I'm honored to welcome Dorothy James today. I met this fine lady on Twitter, of all places, where her book - A Place to Die - caught my eye. We began exchanging emails, and I discovered she was quite the international writer, with her current novel set in Vienna, one of my favorite places. You may remember I reviewed her book here. Dorothy was born in Wales and grew up in the South Wales Valleys. Writer, editor, translator, educator, college chairwoman, expert in the German language, and more, she has published short stories as well as books and articles on German and Austrian literature. She makes her home now in Brooklyn, but travels frequently to Berlin, to Vienna, and to her native Wales. She blogs here - about mysteries, what else?
To my surprise and delight, Dorothy picked up the first of my LeGarde Mysteries, read them, and performed an in-depth scholarly review to the start of the (ultimately) ten book series, analyzing the content and style with incredible insight. She really "got" me, probably more than any reviewer has in the past. She even discovered my inability to integrate good and evil, my operatic separation of heroes and villains, and she touched on some really interesting psychological discoveries that even I hadn't faced. Very cool. Thank you, Dorothy.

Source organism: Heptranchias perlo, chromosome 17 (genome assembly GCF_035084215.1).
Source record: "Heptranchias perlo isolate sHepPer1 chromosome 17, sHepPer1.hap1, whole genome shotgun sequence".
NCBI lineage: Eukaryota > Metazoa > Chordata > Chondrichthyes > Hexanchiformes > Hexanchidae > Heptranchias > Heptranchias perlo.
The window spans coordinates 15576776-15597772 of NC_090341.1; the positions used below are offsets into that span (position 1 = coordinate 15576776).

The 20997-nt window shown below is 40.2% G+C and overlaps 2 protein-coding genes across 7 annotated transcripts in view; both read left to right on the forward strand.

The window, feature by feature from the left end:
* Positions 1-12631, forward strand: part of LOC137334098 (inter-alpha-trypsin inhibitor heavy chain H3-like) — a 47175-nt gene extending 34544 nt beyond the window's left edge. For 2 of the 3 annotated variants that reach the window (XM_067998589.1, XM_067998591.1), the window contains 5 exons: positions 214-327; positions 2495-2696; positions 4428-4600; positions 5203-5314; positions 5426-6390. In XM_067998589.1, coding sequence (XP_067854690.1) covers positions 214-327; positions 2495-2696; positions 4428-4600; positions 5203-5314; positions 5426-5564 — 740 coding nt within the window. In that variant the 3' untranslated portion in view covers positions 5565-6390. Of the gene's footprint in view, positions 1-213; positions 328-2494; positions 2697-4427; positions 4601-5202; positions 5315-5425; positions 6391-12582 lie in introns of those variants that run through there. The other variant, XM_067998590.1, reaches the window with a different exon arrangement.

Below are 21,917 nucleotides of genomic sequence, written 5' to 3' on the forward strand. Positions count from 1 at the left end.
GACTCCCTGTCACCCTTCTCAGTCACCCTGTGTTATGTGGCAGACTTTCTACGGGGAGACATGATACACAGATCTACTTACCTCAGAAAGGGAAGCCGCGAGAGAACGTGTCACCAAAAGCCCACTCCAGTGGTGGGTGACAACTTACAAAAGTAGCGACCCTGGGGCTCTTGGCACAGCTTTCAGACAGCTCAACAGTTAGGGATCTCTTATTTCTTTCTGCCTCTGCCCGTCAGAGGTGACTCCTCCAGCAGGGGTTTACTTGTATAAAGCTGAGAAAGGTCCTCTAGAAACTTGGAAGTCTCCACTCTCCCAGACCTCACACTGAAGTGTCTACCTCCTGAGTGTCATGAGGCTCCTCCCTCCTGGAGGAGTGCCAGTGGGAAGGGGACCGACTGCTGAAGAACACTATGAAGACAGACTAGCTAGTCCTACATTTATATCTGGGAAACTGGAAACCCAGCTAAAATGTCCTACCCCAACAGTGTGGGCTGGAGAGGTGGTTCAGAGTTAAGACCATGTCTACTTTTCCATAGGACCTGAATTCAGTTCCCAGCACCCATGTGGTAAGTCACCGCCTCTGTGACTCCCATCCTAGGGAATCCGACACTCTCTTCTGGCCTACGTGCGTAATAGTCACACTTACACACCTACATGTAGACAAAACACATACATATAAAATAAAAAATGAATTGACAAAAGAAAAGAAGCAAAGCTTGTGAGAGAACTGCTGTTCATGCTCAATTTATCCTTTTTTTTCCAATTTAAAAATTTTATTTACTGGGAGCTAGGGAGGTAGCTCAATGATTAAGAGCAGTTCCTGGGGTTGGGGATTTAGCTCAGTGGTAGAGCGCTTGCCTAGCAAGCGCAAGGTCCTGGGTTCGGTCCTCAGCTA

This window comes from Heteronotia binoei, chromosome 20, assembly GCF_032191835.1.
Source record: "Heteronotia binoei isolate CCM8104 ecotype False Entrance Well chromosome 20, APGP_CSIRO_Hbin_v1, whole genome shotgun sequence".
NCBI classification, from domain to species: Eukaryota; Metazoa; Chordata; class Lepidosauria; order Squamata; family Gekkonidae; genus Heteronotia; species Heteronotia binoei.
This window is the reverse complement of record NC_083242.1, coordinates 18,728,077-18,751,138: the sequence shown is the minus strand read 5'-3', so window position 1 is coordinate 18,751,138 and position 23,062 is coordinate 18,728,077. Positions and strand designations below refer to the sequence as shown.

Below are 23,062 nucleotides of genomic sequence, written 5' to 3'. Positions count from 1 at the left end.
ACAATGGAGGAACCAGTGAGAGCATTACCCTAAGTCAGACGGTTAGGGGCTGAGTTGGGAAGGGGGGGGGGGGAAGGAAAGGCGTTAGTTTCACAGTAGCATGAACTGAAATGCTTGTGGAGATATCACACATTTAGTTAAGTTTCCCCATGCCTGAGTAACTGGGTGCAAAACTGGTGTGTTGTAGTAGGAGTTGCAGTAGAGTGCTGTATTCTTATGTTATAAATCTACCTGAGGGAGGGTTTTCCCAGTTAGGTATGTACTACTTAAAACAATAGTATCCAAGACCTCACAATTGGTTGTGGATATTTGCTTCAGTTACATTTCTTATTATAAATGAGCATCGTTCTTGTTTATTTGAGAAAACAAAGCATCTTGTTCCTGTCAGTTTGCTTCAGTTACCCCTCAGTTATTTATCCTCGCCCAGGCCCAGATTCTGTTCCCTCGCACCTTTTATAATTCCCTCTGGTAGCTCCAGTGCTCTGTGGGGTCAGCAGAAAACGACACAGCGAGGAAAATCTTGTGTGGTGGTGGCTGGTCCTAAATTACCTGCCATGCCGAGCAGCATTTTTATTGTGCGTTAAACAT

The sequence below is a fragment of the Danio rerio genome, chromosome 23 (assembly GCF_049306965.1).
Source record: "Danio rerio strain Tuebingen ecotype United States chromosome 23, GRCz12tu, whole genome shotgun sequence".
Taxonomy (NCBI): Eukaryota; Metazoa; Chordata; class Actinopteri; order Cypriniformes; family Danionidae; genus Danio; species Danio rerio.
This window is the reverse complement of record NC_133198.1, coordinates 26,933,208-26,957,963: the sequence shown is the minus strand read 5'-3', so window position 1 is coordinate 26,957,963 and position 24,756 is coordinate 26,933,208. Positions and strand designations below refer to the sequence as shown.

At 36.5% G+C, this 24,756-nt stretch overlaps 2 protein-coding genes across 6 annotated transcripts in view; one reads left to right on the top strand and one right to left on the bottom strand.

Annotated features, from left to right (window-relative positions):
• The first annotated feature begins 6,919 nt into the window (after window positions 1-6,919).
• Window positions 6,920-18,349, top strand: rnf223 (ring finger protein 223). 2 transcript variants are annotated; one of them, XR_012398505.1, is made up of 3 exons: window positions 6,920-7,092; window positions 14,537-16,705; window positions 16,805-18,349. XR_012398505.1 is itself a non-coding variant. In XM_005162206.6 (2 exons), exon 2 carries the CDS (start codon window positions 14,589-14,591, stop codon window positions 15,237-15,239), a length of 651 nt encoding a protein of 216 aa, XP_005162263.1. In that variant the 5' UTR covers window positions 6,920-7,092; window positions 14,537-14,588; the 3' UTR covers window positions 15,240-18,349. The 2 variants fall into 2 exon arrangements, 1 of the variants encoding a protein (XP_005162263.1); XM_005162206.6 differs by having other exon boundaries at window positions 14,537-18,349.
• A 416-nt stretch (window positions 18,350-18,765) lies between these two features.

The Country Mysteries of Aaron Paul Lazar, by Dorothy James
copyright 2011, Dorothy James
Lazar is a prolific writer, and I am going to confine my discussion here to the first five of his Gus LeGarde mysteries. These are the novels that set him on the road to becoming a writer of mystery novels, and while he may have refined his writing skills in his later novels, these are the novels that drew me into his world, and I would like work out why, what is their attraction? Why do I keep coming back to see what is going on in East Goodland?
In order of their appearance they are:
All these novels are also available on Kindle and in numerous other e-reader formats, and since Aaron has agreed to be interviewed on this blog, I will be asking him more about the ways in which he wrote and published these novels, but today I want to concentrate on some aspects of the novels themselves.
And yet Gus is not a violent man. On the contrary, he is a loving, sensitive and of course musical soul who tends to get involved in crime only because he is concerned about his fellow men, and particularly about children, women—and animals too. It is this concern and the compulsion to step in and help those in trouble that usually makes him, and often his wife, the direct target of various villains’ wrath.